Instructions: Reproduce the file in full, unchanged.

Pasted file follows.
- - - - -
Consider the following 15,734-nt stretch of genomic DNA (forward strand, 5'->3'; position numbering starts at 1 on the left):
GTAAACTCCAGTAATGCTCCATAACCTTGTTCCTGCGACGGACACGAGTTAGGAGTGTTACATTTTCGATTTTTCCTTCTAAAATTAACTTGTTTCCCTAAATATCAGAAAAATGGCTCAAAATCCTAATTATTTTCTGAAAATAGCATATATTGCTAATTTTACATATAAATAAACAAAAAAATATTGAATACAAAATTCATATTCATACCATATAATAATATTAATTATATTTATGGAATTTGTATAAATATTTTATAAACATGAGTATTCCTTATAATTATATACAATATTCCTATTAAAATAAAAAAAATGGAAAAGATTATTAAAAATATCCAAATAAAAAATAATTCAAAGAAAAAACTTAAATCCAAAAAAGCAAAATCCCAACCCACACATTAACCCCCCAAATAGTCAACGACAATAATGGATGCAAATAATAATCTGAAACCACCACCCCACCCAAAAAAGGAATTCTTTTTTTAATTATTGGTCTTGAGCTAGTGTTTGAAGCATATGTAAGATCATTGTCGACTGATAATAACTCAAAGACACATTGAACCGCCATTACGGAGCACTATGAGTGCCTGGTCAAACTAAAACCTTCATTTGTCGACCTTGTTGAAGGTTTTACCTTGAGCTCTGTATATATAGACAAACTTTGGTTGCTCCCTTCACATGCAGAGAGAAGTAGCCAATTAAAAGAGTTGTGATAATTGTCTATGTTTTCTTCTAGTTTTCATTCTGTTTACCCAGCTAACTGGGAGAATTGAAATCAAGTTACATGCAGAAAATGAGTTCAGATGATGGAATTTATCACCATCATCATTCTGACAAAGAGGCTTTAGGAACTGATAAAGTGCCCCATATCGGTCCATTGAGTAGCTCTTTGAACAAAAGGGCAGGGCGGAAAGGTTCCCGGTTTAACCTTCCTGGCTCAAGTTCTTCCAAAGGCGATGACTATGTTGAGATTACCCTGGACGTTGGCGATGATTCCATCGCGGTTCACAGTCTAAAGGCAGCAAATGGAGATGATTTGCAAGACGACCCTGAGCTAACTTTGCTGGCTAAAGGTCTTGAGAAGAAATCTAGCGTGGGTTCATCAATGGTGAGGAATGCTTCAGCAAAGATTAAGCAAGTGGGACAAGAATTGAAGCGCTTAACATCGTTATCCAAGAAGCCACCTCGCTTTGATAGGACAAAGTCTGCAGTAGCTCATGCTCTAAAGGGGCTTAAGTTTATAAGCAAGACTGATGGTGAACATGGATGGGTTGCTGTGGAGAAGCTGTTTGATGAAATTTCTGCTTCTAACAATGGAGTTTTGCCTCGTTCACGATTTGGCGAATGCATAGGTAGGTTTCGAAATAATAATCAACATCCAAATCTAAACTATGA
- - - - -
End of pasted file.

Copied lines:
Consider the following 15,734-nt stretch of genomic DNA (forward strand, 5'->3'; position numbering starts at 1 on the left):
GTAAACTCCAGTAATGCTCCATAACCTTGTTCCTGCGACGGACACGAGTTAGGAGTGTTACATTTTCGATTTTTCCTTCTAAAATTAACTTGTTTCCCTAAATATCAGAAAAATGGCTCAAAATCCTAATTATTTTCTGAAAATAGCATATATTGCTAATTTTACATATAAATAAACAAAAAAATATTGAATACAAAATTCATATTCATACCATATAATAATATTAATTATATTTATGGAATTTGTATAAATATTTTATAAACATGAGTATTCCTTATAATTATATACAATATTCCTATTAAAATAAAAAAAATGGAAAAGATTATTAAAAATATCCAAATAAAAAATAATTCAAAGAAAAAACTTAAATCCAAAAAAGCAAAATCCCAACCCACACATTAACCCCCCAAATAGTCAACGACAATAATGGATGCAAATAATAATCTGAAACCACCACCCCACCCAAAAAAGGAATTCTTTTTTTAATTATTGGTCTTGAGCTAGTGTTTGAAGCATATGTAAGATCATTGTCGACTGATAATAACTCAAAGACACATTGAACCGCCATTACGGAGCACTATGAGTGCCTGGTCAAACTAAAACCTTCATTTGTCGACCTTGTTGAAGGTTTTACCTTGAGCTCTGTATATATAGACAAACTTTGGTTGCTCCCTTCACATGCAGAGAGAAGTAGCCAATTAAAAGAGTTGTGATAATTGTCTATGTTTTCTTCTAGTTTTCATTCTGTTTACCCAGCTAACTGGGAGAATTGAAATCAAGTTACATGCAGAAAATGAGTTCAGATGATGGAATTTATCACCATCATCATTCTGACAAAGAGGCTTTAGGAACTGATAAAGTGCCCCATATCGGTCCATTGAGTAGCTCTTTGAACAAAAGGGCAGGGCGGAAAGGTTCCCGGTTTAACCTTCCTGGCTCAAGTTCTTCCAAAGGCGATGACTATGTTGAGATTACCCTGGACGTTGGCGATGATTCCATCGCGGTTCACAGTCTAAAGGCAGCAAATGGAGATGATTTGCAAGACGACCCTGAGCTAACTTTGCTGGCTAAAGGTCTTGAGAAGAAATCTAGCGTGGGTTCATCAATGGTGAGGAATGCTTCAGCAAAGATTAAGCAAGTGGGACAAGAATTGAAGCGCTTAACATCGTTATCCAAGAAGCCACCTCGCTTTGATAGGACAAAGTCTGCAGTAGCTCATGCTCTAAAGGGGCTTAAGTTTATAAGCAAGACTGATGGTGAACATGGATGGGTTGCTGTGGAGAAGCTGTTTGATGAAATTTCTGCTTCTAACAATGGAGTTTTGCCTCGTTCACGATTTGGCGAATGCATAGGTAGGTTTCGAAATAATAATCAACATCCAAATCTAAACTATGA